On Saturday, Calvin and I attended the annual Monacan Powwow held at the foot of Bear Mountain in nearby Amherst County. This has been the Monacans' ancestral home for over 10,000 years.
We have a great fondness for mountains and therefore enjoyed the natural beauty of the scenery. Little shops were set up where one could temporarily step out of the bright sun to look at and touch items made by various Native tribes. Buffalo bugers and chili were sold by vendors. The distinctive Native drum beat could be heard, and chills went up our spines as a Delaware Indian played haunting lyrical music on his flute. We watched dancers in their beautiful regalia enter the dance circle and proudly dance. It was their time to shine--and shine, they did. They were adorned with deerskin, feathers, beads, bells, and animal teeth
A pleasant memory returned of the first time I'd seen a powwow. My grandson, Ryan, was a year old and his grammy Grace, dressed in her Mi'kmaq regalia took him in the circle for his first trip around the sacred ring. His pale chubby cheeks (no doubt from his German ancestry) jiggled as she slowly and proudly took him around the circle on her arm. Little Bear she called him--and still does although he's growing so quickly.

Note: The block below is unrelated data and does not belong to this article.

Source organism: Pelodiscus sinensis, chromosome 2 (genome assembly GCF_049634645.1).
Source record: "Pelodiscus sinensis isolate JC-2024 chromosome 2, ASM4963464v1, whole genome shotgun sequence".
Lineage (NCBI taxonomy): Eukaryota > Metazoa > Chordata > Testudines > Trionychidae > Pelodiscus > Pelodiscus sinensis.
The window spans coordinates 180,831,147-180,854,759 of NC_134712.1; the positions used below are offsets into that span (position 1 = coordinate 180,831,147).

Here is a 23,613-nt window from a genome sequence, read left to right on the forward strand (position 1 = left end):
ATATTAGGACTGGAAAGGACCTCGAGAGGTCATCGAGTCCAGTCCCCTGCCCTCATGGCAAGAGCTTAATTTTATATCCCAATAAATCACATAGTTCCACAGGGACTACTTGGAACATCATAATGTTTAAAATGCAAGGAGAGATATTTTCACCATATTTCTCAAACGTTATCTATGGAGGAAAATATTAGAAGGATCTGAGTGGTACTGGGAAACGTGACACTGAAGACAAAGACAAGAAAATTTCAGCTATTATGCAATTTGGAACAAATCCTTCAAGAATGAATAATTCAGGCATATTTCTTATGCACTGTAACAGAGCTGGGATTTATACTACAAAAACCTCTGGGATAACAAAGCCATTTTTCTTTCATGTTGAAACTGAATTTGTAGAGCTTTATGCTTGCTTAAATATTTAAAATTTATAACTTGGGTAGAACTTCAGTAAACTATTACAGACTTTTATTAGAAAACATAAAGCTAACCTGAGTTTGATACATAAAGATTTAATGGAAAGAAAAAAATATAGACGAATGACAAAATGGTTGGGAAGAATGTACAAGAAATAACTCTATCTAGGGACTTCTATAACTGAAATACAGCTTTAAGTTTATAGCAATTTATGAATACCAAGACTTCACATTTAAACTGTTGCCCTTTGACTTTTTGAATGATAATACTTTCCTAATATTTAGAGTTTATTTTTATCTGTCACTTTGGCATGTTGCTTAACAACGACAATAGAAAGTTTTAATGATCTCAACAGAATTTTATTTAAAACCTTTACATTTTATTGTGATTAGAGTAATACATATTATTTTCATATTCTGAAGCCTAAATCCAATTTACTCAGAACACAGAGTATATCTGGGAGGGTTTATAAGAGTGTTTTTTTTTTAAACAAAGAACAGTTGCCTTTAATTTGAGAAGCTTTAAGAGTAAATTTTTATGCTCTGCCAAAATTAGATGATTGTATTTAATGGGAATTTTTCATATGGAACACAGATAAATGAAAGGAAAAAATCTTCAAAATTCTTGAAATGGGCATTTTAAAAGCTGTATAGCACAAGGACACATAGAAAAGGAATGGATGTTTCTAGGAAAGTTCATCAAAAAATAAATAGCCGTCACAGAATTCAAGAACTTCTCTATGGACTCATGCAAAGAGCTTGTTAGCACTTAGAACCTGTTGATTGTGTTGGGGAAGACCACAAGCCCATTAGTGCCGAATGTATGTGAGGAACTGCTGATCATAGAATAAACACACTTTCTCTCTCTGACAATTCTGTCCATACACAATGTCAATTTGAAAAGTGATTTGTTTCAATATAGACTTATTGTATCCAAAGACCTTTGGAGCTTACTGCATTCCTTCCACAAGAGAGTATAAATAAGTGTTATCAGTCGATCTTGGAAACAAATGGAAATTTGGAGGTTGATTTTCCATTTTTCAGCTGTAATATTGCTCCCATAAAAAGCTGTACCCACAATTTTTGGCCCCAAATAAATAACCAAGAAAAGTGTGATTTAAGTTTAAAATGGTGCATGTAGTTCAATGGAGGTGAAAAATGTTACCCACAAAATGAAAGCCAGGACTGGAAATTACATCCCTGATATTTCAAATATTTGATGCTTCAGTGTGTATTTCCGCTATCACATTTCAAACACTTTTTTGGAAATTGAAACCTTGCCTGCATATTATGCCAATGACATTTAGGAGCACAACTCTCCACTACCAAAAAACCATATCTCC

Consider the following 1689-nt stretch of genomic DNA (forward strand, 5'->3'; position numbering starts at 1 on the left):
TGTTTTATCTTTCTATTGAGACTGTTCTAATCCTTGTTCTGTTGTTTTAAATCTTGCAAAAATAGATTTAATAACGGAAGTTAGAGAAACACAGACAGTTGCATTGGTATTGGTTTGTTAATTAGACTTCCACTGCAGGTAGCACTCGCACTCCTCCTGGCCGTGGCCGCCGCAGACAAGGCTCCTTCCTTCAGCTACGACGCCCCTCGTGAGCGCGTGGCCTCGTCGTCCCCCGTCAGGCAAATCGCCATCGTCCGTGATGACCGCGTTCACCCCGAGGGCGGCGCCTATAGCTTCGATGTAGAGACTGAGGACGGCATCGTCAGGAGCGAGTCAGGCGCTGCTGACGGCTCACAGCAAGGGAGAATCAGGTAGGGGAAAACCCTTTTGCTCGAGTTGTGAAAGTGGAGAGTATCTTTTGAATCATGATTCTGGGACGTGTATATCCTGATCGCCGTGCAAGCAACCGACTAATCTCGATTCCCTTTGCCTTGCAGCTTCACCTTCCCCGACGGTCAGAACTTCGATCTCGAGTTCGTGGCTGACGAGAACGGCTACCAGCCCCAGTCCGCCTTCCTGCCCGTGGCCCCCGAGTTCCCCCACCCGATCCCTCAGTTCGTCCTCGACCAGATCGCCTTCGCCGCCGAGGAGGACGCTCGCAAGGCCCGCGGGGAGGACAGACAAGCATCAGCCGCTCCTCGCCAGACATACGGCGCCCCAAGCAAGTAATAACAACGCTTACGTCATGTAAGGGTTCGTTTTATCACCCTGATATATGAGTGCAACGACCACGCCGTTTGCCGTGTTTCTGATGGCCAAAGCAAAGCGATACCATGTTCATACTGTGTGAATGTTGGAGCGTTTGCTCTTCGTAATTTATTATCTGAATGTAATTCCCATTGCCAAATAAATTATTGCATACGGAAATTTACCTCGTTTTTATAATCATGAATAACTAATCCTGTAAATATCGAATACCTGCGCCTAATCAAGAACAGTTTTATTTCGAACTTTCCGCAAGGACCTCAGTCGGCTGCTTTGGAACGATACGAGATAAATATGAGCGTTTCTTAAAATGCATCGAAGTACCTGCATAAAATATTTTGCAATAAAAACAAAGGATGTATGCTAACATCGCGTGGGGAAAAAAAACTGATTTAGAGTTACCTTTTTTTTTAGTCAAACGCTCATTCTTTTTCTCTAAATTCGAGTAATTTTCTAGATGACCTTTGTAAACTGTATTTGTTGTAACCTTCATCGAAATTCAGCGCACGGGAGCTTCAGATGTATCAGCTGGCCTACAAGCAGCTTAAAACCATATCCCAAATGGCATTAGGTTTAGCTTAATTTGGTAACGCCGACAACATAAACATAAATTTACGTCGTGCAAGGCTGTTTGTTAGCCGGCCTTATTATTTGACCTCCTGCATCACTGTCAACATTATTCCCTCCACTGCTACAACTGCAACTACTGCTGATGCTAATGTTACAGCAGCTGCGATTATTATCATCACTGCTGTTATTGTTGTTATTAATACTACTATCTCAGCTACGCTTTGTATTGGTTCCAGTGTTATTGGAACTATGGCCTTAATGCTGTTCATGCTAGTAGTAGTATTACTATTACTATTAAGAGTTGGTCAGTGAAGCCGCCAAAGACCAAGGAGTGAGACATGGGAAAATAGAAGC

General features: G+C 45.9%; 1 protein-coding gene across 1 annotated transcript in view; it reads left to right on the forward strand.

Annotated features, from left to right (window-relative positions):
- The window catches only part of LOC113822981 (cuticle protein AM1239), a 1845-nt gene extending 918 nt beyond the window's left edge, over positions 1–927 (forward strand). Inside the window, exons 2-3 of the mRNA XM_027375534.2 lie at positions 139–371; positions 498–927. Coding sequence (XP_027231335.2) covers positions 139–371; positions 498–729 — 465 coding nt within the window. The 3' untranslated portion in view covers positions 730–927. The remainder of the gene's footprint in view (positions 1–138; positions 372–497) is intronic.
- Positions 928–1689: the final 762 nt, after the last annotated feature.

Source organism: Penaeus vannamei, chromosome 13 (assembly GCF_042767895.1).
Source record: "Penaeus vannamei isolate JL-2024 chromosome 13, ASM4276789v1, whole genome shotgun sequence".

Calvin's mother had Native ancestry. Oleatha (an Indian name) was born in Big Island, a beautifully serene mountain area outside Lynchburg. In talking with a man on Saturday, who has written several books on Native heritage, Calvin learned that the White surname was used by the Tutalos, a sub-group of the Monacans who lived in the Big Island area; his mother's maiden name was White. She told me once about her mother's love of the mountains and how she spent hours in them, gathering herbs and plants for medicinal purposes, both for her own use and to sell.
Learning more about our roots gives us that important sense of family and tradition. Most of my ancestors were German. I am the 8th generation of Nicholas Seilheimer, who served in George Washington's personal guard, fighting in the Revolution, thus qualifying me for the DAR should I ever care to join. What interesting people do your roots lead you to?